Polarization and State’s Rights: the Biggest Threats to American Democracy

Tucker Waters, Dec 29, 2022

Politicians on both sides of the aisle are quick to complain about polarization and the pitfalls of a country divided against itself. This polarization is a consequence of growing differences between red and blue states and deepens as politicians act to cement their own authority. By allowing individual states to legislate on fundamental issues, the Supreme Court is creating a new era of states’ rights with blue states becoming more liberal and red states becoming more conservative. The polarization caused by this will benefit state leaders and create a self-feeding cycle that further divides an already fractured country.

The Supreme Court’s recent decision in Dobbs v Jackson Women’s Health Organization overturned Roe v Wade and ended nearly five decades of national abortion protection, allowing states to write any laws concerning abortion with none of the legal protections offered by Roe [1]. Immediately following the Dobbs decision, “trigger laws” in thirteen conservative states went into effect, prohibiting almost all abortions and criminalizing any physician who helps or aids in performing one [3]. In eight of these states, there is no exception for rape or incest [3]. Conservative leaders in these states were elected with pro-life promises and jumped on the legal opportunities created by reversing Roe.

Liberal states responded to the Dobbs decision in an equally dramatic way by doubling down on their protections for women to get an abortion. Following the decision, Massachusetts, New Jersey, New York, and other liberal states enacted laws that forbid the extradition of abortion providers and prohibit law enforcement from assisting in investigations of legal abortion procedures [3]. California amended its state constitution to include protecting a woman’s right to abortion care and contraception. Hundreds of millions of dollars were raised in preparation for an influx of women traveling from restricted states seeking abortions. In the same way the court’s decision made red states redder, it has made blue states bluer.

The Dobbs decision is just one of the many times the Supreme Court has thrown an issue to the states to decide as a gridlocked congress refuses to act nationally. In his opinion, Justice Clarence Thomas surfaced the idea of revisiting Orbgerfell v Hodges, “we should reconsider all of this Court’s substantive due process precedents, including Griswold, Lawrence, and Obergefell,” potentially giving same-sex marriage the same state-by-state fate that abortion rights face [4]. It’s not difficult to hypothesize how states would respond to a decision like this – California and New York would embrace their status as safe havens for gay marriage while Mississippi and Florida would pen laws justifying traditional forms of marriage. When the Supreme Court pushes an issue to the state, it inevitably creates polarization as liberals move in one direction and conservatives do the opposite, with little need for the two sides to agree. Pre-existing faults and cultural divisions are deepened through the court’s decisions.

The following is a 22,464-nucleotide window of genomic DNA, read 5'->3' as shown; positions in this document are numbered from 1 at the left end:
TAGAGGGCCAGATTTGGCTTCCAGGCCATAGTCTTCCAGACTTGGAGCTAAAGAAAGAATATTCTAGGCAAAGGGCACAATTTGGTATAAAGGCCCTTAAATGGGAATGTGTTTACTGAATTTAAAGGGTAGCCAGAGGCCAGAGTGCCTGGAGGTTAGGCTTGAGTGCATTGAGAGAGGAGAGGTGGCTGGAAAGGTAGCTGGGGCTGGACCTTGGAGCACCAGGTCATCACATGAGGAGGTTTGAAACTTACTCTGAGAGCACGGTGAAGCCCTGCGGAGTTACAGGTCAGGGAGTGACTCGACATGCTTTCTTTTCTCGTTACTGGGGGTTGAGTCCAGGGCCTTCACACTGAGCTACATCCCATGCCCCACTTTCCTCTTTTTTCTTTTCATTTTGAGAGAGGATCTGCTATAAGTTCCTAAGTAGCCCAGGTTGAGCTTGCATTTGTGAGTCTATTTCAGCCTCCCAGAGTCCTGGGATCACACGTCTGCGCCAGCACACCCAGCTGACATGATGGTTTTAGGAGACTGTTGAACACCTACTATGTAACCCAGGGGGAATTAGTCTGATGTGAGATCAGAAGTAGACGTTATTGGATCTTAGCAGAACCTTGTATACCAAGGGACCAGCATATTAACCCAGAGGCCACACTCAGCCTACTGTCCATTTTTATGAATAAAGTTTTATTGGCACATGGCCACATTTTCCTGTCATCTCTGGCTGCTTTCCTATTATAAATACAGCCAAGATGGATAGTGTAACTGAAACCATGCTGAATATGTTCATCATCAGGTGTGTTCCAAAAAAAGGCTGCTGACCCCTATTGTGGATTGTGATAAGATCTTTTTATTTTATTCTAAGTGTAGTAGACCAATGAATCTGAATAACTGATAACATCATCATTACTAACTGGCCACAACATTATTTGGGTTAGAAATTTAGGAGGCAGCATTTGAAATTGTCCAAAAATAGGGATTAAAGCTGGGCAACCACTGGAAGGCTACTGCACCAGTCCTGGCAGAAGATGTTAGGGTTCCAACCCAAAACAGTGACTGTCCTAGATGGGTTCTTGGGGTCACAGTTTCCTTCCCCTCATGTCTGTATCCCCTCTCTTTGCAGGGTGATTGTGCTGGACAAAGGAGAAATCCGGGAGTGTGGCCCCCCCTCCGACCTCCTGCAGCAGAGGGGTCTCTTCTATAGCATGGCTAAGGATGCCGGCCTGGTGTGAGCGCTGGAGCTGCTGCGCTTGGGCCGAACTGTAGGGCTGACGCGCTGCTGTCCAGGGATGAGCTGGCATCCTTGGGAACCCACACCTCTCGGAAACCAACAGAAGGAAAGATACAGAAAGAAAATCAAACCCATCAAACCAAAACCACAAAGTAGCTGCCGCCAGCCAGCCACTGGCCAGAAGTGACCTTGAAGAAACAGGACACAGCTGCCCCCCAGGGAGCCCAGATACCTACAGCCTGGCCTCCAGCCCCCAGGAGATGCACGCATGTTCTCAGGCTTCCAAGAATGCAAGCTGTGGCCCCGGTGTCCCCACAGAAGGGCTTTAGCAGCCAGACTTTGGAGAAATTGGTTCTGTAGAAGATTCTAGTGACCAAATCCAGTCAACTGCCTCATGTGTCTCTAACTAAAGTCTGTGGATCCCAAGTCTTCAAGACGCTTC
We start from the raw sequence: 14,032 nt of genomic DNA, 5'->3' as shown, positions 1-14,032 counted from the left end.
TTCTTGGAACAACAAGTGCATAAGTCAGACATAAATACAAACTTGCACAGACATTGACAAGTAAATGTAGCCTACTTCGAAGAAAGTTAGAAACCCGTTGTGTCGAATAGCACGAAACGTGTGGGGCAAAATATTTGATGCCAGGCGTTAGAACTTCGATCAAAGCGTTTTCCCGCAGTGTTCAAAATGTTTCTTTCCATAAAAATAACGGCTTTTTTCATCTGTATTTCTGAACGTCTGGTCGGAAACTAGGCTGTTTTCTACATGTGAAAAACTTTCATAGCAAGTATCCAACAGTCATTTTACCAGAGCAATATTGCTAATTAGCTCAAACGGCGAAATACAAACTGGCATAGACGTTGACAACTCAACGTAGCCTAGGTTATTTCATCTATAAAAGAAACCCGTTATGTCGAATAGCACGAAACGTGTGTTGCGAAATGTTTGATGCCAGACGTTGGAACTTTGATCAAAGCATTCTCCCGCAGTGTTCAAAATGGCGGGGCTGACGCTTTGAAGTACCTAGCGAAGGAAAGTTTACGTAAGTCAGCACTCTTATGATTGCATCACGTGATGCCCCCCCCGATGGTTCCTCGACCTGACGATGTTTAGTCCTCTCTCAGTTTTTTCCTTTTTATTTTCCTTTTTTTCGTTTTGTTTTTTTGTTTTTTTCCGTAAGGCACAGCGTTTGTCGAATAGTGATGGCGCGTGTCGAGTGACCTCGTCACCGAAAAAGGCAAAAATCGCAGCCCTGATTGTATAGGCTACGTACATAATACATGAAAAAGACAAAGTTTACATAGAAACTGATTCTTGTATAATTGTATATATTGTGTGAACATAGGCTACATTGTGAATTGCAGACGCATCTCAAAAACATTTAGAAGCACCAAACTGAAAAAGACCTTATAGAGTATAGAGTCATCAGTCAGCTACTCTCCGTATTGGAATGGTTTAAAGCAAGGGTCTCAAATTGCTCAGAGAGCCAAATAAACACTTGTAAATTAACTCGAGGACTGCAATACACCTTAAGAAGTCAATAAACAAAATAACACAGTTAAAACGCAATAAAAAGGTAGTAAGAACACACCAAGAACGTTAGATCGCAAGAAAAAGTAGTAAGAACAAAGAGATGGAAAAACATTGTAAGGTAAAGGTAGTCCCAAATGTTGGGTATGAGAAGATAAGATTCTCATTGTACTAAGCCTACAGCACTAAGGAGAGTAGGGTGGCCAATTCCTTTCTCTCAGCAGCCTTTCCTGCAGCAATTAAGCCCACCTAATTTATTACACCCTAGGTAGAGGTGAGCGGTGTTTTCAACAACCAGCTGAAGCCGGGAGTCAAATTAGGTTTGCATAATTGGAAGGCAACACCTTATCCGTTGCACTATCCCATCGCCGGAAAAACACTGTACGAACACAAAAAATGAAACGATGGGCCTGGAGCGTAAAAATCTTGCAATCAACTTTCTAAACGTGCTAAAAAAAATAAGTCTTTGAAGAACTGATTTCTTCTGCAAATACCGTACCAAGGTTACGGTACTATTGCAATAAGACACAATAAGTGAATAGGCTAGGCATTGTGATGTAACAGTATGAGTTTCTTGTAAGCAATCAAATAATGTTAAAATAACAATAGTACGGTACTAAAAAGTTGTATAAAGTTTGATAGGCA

The states’ competing responses to court decisions compliments preexisting differences in the way red and blue states approach problems. Sixteen states have introduced “bathroom bills” that restrict access to sex-segregated spaces based on sex assigned at birth and fourteen states have seen legislation that limits transgender students’ rights at school [5]. Meanwhile, California introduced a new “X” gender option to Drivers' Licenses and state identification documents, defending the same LGBTQ rights being attacked across the country [6]. The 2020 election was plagued by discussion of “Critical Race Theory” as conservatives warned of the dangerous threat of teaching about the less-idealistic parts of American history [7]. Blue states meanwhile launched ethnic studies classes and taught from books banned in other parts of the country. The differences created by the Supreme Court complement political differences naturally created by an electorate in red and blue states.

States legislating differently on these ideas – abortion, climate, gay marriage, education, etc – is creating two distinct countries within America. The pull of red and blue states in opposing directions outpaces congress’ ability to keep everybody together. This leads to laws like in California that prohibit state-funded travel to certain conservative states, or situations where companies like Uber and Disney will give money to employees to cover the cost of out-of-state travel for abortion services [8][9]. States begin to feel less like subparts of a bigger country and more like countries themselves.

Political polarization has always been the base of American Politics but has taken a new, more dangerous form. A recent study determined 90% of Americans believe we are divided over politics and 60% feel pessimistic about overcoming those divisions [10]. Polarization has morphed from arguments on Twitter or disagreements with family to full-fledged violence – the January 6th Capitol Insurrection, the attack on Nancy Pelosi’s husband, and the attempted murder of Justice Brett Kavanaugh are all evidence of an America with deep divisions. The broken state of American politics has put the lives of leaders and their families in danger: there is a personal cost to polarization just as much as a political one. Local, state, and national elected leaders have embraced this observation and focused campaign messaging on bipartisanship and compromise to Americans tired of endless political fighting. These moderate candidates were successful and defended against their more radical counterparts.